A bipartisan group of senators and House members this week urged the head of the U.N.’s nuclear watchdog agency to demand intrusive inspections of Syria’s suspected nuclear program.
The letter — signed by 25 lawmakers — follows new disclosures that Syria blocked inspections for three years by the International Atomic Energy Agency to three sites believed to be linked to the al Kibar nuclear reactor that was destroyed by Israeli jets in 2007. The al Kibar reactor is called the Dair Alzour site by the IAEA.
If IAEA Director General Yukiya Amano heeds the advice of the members of Congress, Syria would be the third country ever to be asked to allow a “special inspection.” Normal IAEA inspections are cooperative. The host country and the agency agree to the schedule of the visits and the content of the inspections. Special inspections are imposed from the U.N. agency on a country without normal consultations.
A Syrian refusal of the special investigation likely would prompt a vote among the IAEA’s board of governors to refer the Syrian nuclear file to the U.N. Security Council, placing the Arab state in the same diplomatic jeopardy as Iran and North Korea today.
In the past, such referrals have led to international sanctions.
“In light of the Syrian Foreign Minister’s refusal to address the agency’s concerns and the latest in Syria’s apparent efforts to hinder the IAEA’s efforts to carry out its verification activities,” the 19 senators and six House members stated in the letter, dated March 3. “We are concerned that Syria’s recalcitrance, if it continues unabated, will cause lasting harm to the credibility of the IAEA safeguards regime.”
Fifteen Republicans, nine Democrats and one independent Democrat signed the letter, including Sen. Jon Kyl, Arizona Republican and the senate minority whip, as well as Sen. Kirsten Gillibrand, New York Democrat who replaced Hillary Clinton in the Senate.
The letter to the IAEA chief followed reports last month that Syria continued to deny access to a suspected uranium conversion plant located near Damascus outside the town of Marj as-Sultan.
The site has been the focus of U.S. intelligence monitoring since 2007 amid concerns that the Marj as-Sultan facility was designed to supply fuel to the al Kibar reactor. Unlike al Kibar however, the Israelis did not destroy the plant at Marj as-Sultan.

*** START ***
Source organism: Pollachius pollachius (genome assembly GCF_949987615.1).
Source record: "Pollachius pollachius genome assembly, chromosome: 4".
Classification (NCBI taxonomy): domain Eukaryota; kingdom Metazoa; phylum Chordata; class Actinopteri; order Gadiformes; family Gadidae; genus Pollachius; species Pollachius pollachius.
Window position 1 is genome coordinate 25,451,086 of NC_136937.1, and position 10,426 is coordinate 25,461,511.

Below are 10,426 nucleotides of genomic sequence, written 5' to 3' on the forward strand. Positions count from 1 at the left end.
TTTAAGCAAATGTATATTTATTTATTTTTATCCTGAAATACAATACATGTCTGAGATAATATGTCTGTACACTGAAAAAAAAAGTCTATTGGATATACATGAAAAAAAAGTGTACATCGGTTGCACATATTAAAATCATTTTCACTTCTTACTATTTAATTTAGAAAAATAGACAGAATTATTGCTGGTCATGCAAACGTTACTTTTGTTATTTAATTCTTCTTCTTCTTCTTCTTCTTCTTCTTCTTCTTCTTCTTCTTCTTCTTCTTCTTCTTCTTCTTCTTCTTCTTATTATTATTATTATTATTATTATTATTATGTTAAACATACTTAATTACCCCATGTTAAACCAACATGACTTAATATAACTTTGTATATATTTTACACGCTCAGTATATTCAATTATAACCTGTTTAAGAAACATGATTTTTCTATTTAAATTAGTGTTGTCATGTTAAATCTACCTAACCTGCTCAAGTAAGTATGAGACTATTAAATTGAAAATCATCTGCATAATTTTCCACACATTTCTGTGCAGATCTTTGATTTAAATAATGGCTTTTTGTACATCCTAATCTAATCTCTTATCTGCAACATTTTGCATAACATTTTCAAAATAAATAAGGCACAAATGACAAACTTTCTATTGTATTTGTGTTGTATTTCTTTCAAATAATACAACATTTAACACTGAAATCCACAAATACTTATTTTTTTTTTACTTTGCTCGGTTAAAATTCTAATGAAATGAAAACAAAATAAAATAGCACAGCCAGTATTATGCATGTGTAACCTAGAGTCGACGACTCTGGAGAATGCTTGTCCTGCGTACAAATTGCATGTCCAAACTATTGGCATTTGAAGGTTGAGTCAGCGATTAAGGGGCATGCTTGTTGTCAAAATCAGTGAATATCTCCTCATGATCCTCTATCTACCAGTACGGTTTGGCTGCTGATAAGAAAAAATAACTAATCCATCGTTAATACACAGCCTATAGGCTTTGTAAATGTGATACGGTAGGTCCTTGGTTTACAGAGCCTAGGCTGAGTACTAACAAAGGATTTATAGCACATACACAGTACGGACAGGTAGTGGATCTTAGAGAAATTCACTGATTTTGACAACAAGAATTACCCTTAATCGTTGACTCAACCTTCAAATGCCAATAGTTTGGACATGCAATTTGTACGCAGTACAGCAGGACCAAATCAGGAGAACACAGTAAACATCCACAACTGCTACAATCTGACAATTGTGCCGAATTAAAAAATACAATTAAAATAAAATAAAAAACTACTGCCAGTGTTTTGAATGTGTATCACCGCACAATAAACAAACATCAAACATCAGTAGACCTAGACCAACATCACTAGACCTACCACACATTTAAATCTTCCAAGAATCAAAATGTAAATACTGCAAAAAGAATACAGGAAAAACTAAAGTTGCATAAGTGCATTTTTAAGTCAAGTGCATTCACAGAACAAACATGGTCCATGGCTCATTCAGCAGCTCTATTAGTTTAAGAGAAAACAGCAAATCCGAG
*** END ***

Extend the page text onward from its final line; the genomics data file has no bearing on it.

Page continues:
The 25 members of Congress stated that “without direct and unfettered inspections, the IAEA cannot dismiss the evidence you have cited in your report that the Dair Azour site is a nuclear facility, including: the features of the building and its connectivity to adequate pumping capacity of cooling water, the involvement of the Syrian Atomic Energy Commission (AECS), the inconsistency between end use information provided by the AECS and other information available to IAEA, and the type of uranium particles found in samples taken during the IAEA’s June 2008 visit to the site.”
In 2008, IAEA inspectors found traces of man-made uranium at the al Kibar site. According to the latest IAEA report on the Syrian nuclear program, Syria said the particles found at the al-Kibar site were a result of the Israeli missiles that destroyed the facility. The IAEA report concluded there was a low probability this explanation was true.
In recent months, Mr. Amano, the IAEA director, spoke publicly about Syria’s refusal to allow fuller inspections.
The 20 lawmakers urged Mr. Amano to consider the portion of the safeguard agreement signed by the Syrian government that calls for the “special inspections.” That clause said a special inspection should be invoked “if the Agency considers that information made available by the state, including explanations from the State and information obtained from routine inspections, is not adequate for the agency to fulfill its responsibilities under the agreement.”